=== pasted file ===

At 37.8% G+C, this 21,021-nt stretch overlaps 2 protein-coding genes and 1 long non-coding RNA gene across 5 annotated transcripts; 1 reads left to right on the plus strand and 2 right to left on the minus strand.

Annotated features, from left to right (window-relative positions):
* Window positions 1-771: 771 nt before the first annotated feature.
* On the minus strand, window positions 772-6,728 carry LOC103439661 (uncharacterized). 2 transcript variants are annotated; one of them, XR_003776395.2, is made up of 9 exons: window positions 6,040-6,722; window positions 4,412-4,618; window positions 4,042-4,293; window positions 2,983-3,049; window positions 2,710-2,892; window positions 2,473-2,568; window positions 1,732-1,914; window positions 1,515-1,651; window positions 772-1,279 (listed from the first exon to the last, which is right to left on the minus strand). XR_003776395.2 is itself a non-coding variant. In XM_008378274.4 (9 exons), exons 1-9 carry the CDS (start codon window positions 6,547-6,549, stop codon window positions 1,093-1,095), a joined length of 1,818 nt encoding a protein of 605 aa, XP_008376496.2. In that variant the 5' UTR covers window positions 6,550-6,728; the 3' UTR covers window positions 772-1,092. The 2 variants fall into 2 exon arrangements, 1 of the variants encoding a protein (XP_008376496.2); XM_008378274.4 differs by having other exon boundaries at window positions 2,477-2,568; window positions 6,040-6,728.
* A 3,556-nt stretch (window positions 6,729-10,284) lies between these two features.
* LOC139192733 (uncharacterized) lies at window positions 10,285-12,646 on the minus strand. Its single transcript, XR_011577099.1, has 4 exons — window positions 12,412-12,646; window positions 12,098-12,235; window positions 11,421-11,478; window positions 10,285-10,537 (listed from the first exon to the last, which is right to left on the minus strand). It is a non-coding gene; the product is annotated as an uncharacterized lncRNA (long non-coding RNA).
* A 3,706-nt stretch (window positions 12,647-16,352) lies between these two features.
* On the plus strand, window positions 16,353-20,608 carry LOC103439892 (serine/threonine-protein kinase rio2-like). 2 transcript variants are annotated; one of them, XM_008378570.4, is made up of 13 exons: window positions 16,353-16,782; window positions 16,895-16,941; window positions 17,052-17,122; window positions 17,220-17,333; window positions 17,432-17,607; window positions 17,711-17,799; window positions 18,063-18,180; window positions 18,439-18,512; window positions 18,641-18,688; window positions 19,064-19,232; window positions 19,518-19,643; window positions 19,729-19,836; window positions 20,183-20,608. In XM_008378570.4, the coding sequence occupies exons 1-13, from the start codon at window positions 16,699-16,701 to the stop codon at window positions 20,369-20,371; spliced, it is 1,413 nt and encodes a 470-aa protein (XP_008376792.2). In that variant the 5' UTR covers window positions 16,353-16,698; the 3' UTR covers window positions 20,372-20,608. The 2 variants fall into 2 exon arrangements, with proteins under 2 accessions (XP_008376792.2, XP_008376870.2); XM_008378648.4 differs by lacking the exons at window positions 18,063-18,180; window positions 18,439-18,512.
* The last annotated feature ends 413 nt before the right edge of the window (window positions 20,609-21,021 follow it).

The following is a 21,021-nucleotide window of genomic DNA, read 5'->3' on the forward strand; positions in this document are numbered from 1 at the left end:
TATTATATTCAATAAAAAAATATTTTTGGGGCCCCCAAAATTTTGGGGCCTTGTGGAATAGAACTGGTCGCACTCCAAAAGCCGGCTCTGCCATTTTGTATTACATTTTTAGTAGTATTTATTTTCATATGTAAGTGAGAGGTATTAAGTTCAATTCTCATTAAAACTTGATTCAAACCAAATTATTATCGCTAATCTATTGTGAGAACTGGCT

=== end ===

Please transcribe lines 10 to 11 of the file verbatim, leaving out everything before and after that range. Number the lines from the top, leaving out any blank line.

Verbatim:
The following is a 21,021-nucleotide window of genomic DNA, read 5'->3' on the forward strand; positions in this document are numbered from 1 at the left end:
TATTATATTCAATAAAAAAATATTTTTGGGGCCCCCAAAATTTTGGGGCCTTGTGGAATAGAACTGGTCGCACTCCAAAAGCCGGCTCTGCCATTTTGTATTACATTTTTAGTAGTATTTATTTTCATATGTAAGTGAGAGGTATTAAGTTCAATTCTCATTAAAACTTGATTCAAACCAAATTATTATCGCTAATCTATTGTGAGAACTGGCT